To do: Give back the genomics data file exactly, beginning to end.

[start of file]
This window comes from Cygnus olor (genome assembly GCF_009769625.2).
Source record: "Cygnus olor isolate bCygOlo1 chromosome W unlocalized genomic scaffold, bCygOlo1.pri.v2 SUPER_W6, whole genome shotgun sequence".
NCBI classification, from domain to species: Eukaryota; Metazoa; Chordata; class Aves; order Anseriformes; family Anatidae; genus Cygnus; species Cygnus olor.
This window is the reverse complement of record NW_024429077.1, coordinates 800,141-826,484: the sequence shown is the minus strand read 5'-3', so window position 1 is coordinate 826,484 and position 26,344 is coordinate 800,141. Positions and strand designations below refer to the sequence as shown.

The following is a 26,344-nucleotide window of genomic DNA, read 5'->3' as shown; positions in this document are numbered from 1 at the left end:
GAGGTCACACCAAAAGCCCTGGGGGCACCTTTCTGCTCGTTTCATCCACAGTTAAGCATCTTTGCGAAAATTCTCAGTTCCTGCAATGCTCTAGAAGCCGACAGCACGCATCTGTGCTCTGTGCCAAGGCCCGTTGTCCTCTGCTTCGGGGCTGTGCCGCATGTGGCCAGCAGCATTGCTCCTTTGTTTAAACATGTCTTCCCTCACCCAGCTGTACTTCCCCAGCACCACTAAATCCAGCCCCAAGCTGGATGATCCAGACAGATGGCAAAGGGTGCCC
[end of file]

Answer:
This window comes from Cygnus olor (genome assembly GCF_009769625.2).
Source record: "Cygnus olor isolate bCygOlo1 chromosome W unlocalized genomic scaffold, bCygOlo1.pri.v2 SUPER_W6, whole genome shotgun sequence".
NCBI classification, from domain to species: Eukaryota; Metazoa; Chordata; class Aves; order Anseriformes; family Anatidae; genus Cygnus; species Cygnus olor.
This window is the reverse complement of record NW_024429077.1, coordinates 800,141-826,484: the sequence shown is the minus strand read 5'-3', so window position 1 is coordinate 826,484 and position 26,344 is coordinate 800,141. Positions and strand designations below refer to the sequence as shown.

The following is a 26,344-nucleotide window of genomic DNA, read 5'->3' as shown; positions in this document are numbered from 1 at the left end:
GAGGTCACACCAAAAGCCCTGGGGGCACCTTTCTGCTCGTTTCATCCACAGTTAAGCATCTTTGCGAAAATTCTCAGTTCCTGCAATGCTCTAGAAGCCGACAGCACGCATCTGTGCTCTGTGCCAAGGCCCGTTGTCCTCTGCTTCGGGGCTGTGCCGCATGTGGCCAGCAGCATTGCTCCTTTGTTTAAACATGTCTTCCCTCACCCAGCTGTACTTCCCCAGCACCACTAAATCCAGCCCCAAGCTGGATGATCCAGACAGATGGCAAAGGGTGCCC